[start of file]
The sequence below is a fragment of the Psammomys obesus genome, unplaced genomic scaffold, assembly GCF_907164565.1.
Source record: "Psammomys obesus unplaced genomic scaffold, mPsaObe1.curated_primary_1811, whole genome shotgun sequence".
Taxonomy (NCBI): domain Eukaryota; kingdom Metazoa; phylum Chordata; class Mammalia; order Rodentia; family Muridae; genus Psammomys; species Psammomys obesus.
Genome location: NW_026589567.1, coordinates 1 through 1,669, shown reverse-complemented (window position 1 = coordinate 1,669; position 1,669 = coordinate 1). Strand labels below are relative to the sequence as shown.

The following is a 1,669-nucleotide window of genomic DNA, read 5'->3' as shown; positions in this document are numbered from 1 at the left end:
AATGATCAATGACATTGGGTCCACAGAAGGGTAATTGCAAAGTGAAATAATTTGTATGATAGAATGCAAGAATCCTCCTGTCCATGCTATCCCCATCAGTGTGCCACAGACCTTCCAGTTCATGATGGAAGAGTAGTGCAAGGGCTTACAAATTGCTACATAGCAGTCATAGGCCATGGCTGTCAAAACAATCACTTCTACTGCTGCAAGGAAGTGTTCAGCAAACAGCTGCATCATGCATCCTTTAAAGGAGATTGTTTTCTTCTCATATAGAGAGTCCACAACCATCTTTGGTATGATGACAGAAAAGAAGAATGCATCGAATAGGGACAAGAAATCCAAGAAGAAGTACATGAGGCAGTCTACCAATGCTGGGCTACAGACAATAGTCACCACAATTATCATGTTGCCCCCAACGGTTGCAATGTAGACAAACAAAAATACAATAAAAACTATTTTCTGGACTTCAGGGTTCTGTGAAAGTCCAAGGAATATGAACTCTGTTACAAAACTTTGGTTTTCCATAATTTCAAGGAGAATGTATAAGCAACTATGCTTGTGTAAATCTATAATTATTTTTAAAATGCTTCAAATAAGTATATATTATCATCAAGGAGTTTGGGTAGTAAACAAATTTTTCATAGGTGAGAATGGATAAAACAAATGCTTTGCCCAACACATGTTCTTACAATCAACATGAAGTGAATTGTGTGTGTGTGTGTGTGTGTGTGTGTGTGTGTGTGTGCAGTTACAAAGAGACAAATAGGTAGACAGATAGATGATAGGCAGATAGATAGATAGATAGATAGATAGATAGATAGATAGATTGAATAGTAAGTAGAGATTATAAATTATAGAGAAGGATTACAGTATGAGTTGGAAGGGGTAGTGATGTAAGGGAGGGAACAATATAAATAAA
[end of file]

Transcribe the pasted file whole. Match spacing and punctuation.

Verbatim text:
The sequence below is a fragment of the Psammomys obesus genome, unplaced genomic scaffold, assembly GCF_907164565.1.
Source record: "Psammomys obesus unplaced genomic scaffold, mPsaObe1.curated_primary_1811, whole genome shotgun sequence".
Taxonomy (NCBI): domain Eukaryota; kingdom Metazoa; phylum Chordata; class Mammalia; order Rodentia; family Muridae; genus Psammomys; species Psammomys obesus.
Genome location: NW_026589567.1, coordinates 1 through 1,669, shown reverse-complemented (window position 1 = coordinate 1,669; position 1,669 = coordinate 1). Strand labels below are relative to the sequence as shown.

The following is a 1,669-nucleotide window of genomic DNA, read 5'->3' as shown; positions in this document are numbered from 1 at the left end:
AATGATCAATGACATTGGGTCCACAGAAGGGTAATTGCAAAGTGAAATAATTTGTATGATAGAATGCAAGAATCCTCCTGTCCATGCTATCCCCATCAGTGTGCCACAGACCTTCCAGTTCATGATGGAAGAGTAGTGCAAGGGCTTACAAATTGCTACATAGCAGTCATAGGCCATGGCTGTCAAAACAATCACTTCTACTGCTGCAAGGAAGTGTTCAGCAAACAGCTGCATCATGCATCCTTTAAAGGAGATTGTTTTCTTCTCATATAGAGAGTCCACAACCATCTTTGGTATGATGACAGAAAAGAAGAATGCATCGAATAGGGACAAGAAATCCAAGAAGAAGTACATGAGGCAGTCTACCAATGCTGGGCTACAGACAATAGTCACCACAATTATCATGTTGCCCCCAACGGTTGCAATGTAGACAAACAAAAATACAATAAAAACTATTTTCTGGACTTCAGGGTTCTGTGAAAGTCCAAGGAATATGAACTCTGTTACAAAACTTTGGTTTTCCATAATTTCAAGGAGAATGTATAAGCAACTATGCTTGTGTAAATCTATAATTATTTTTAAAATGCTTCAAATAAGTATATATTATCATCAAGGAGTTTGGGTAGTAAACAAATTTTTCATAGGTGAGAATGGATAAAACAAATGCTTTGCCCAACACATGTTCTTACAATCAACATGAAGTGAATTGTGTGTGTGTGTGTGTGTGTGTGTGTGTGTGTGTGTGCAGTTACAAAGAGACAAATAGGTAGACAGATAGATGATAGGCAGATAGATAGATAGATAGATAGATAGATAGATAGATAGATTGAATAGTAAGTAGAGATTATAAATTATAGAGAAGGATTACAGTATGAGTTGGAAGGGGTAGTGATGTAAGGGAGGGAACAATATAAATAAA